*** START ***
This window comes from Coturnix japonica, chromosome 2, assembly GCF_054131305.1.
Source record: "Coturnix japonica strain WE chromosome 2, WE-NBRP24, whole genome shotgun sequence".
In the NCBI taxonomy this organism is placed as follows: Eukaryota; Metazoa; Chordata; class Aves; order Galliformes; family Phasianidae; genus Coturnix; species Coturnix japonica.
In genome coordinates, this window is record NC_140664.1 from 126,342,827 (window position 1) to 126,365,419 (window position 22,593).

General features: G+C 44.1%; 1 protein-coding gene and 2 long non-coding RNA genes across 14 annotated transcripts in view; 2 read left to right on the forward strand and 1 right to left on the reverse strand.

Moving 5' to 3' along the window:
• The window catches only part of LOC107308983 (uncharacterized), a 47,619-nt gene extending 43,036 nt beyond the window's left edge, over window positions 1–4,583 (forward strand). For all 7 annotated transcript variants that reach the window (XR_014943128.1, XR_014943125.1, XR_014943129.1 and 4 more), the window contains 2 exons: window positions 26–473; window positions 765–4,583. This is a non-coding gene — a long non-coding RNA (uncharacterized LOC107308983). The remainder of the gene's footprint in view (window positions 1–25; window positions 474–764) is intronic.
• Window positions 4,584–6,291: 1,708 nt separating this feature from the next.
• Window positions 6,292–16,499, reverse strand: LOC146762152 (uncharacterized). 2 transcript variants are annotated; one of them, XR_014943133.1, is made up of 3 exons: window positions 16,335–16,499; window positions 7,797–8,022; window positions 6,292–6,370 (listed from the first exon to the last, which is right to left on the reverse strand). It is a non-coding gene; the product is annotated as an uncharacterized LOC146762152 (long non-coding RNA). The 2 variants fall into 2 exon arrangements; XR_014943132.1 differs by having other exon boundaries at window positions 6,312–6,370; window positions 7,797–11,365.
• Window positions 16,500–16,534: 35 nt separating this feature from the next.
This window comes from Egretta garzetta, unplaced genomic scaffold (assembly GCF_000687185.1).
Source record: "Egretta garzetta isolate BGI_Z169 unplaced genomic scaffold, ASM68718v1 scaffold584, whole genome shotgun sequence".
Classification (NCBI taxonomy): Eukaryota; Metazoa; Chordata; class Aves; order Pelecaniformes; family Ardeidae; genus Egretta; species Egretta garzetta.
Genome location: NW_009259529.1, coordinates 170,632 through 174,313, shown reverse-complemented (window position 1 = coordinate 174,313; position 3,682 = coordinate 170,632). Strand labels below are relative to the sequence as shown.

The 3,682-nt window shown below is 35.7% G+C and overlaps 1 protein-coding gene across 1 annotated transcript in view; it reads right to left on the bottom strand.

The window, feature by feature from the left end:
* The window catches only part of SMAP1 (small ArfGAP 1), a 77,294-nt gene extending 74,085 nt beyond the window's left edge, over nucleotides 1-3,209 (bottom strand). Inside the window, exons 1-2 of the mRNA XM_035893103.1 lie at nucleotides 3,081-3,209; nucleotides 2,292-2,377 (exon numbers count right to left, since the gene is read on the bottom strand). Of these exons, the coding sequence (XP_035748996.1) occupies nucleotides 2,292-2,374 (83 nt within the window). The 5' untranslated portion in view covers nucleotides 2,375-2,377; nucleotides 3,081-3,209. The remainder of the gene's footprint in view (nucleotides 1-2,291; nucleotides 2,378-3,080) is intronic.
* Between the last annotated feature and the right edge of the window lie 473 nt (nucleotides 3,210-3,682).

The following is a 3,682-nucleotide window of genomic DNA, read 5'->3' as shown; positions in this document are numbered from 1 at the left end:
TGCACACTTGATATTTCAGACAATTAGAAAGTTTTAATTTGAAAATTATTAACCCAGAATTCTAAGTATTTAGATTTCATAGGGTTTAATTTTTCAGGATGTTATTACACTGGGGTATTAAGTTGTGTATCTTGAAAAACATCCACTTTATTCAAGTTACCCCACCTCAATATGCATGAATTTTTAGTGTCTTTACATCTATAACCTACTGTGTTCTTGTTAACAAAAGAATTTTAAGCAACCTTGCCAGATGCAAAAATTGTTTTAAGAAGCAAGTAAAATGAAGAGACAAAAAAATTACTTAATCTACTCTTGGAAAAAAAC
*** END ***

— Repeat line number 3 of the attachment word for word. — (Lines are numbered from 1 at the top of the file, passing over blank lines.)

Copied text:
In the NCBI taxonomy this organism is placed as follows: Eukaryota; Metazoa; Chordata; class Aves; order Galliformes; family Phasianidae; genus Coturnix; species Coturnix japonica.